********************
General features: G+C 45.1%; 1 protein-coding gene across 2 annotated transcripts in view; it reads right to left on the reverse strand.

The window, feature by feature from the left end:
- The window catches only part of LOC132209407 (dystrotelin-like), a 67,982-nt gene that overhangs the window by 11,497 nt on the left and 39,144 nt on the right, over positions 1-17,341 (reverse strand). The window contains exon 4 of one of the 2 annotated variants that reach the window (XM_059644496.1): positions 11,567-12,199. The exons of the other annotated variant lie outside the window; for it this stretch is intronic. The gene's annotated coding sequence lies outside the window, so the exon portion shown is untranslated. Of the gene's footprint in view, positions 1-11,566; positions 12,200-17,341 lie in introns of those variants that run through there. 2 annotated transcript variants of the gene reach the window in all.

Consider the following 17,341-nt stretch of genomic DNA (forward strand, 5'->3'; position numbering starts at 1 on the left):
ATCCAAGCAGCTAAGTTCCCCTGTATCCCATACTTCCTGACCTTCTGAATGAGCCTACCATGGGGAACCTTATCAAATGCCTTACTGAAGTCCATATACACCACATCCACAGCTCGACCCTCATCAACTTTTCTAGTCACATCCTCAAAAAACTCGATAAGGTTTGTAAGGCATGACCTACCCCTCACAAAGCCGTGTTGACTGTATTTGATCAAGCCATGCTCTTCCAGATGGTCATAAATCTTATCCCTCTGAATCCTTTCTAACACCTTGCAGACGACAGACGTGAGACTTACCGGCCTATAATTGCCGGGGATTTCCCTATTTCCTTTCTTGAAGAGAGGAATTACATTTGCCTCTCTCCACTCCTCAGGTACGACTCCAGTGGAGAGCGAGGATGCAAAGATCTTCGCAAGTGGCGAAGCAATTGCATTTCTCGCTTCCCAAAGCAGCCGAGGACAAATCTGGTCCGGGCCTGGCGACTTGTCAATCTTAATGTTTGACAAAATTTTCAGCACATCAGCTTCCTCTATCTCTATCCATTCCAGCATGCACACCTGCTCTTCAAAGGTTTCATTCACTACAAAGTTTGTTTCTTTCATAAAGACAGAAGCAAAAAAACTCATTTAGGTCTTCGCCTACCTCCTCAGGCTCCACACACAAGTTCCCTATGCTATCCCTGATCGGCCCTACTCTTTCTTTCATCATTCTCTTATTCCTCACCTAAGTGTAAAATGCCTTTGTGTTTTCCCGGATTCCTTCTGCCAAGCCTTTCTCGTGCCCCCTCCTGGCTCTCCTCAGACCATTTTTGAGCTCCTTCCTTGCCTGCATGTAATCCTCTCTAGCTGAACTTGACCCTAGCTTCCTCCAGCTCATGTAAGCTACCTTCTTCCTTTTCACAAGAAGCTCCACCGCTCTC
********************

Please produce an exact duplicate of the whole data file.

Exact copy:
General features: G+C 45.1%; 1 protein-coding gene across 2 annotated transcripts in view; it reads right to left on the reverse strand.

The window, feature by feature from the left end:
- The window catches only part of LOC132209407 (dystrotelin-like), a 67,982-nt gene that overhangs the window by 11,497 nt on the left and 39,144 nt on the right, over positions 1-17,341 (reverse strand). The window contains exon 4 of one of the 2 annotated variants that reach the window (XM_059644496.1): positions 11,567-12,199. The exons of the other annotated variant lie outside the window; for it this stretch is intronic. The gene's annotated coding sequence lies outside the window, so the exon portion shown is untranslated. Of the gene's footprint in view, positions 1-11,566; positions 12,200-17,341 lie in introns of those variants that run through there. 2 annotated transcript variants of the gene reach the window in all.

Consider the following 17,341-nt stretch of genomic DNA (forward strand, 5'->3'; position numbering starts at 1 on the left):
ATCCAAGCAGCTAAGTTCCCCTGTATCCCATACTTCCTGACCTTCTGAATGAGCCTACCATGGGGAACCTTATCAAATGCCTTACTGAAGTCCATATACACCACATCCACAGCTCGACCCTCATCAACTTTTCTAGTCACATCCTCAAAAAACTCGATAAGGTTTGTAAGGCATGACCTACCCCTCACAAAGCCGTGTTGACTGTATTTGATCAAGCCATGCTCTTCCAGATGGTCATAAATCTTATCCCTCTGAATCCTTTCTAACACCTTGCAGACGACAGACGTGAGACTTACCGGCCTATAATTGCCGGGGATTTCCCTATTTCCTTTCTTGAAGAGAGGAATTACATTTGCCTCTCTCCACTCCTCAGGTACGACTCCAGTGGAGAGCGAGGATGCAAAGATCTTCGCAAGTGGCGAAGCAATTGCATTTCTCGCTTCCCAAAGCAGCCGAGGACAAATCTGGTCCGGGCCTGGCGACTTGTCAATCTTAATGTTTGACAAAATTTTCAGCACATCAGCTTCCTCTATCTCTATCCATTCCAGCATGCACACCTGCTCTTCAAAGGTTTCATTCACTACAAAGTTTGTTTCTTTCATAAAGACAGAAGCAAAAAAACTCATTTAGGTCTTCGCCTACCTCCTCAGGCTCCACACACAAGTTCCCTATGCTATCCCTGATCGGCCCTACTCTTTCTTTCATCATTCTCTTATTCCTCACCTAAGTGTAAAATGCCTTTGTGTTTTCCCGGATTCCTTCTGCCAAGCCTTTCTCGTGCCCCCTCCTGGCTCTCCTCAGACCATTTTTGAGCTCCTTCCTTGCCTGCATGTAATCCTCTCTAGCTGAACTTGACCCTAGCTTCCTCCAGCTCATGTAAGCTACCTTCTTCCTTTTCACAAGAAGCTCCACCGCTCTC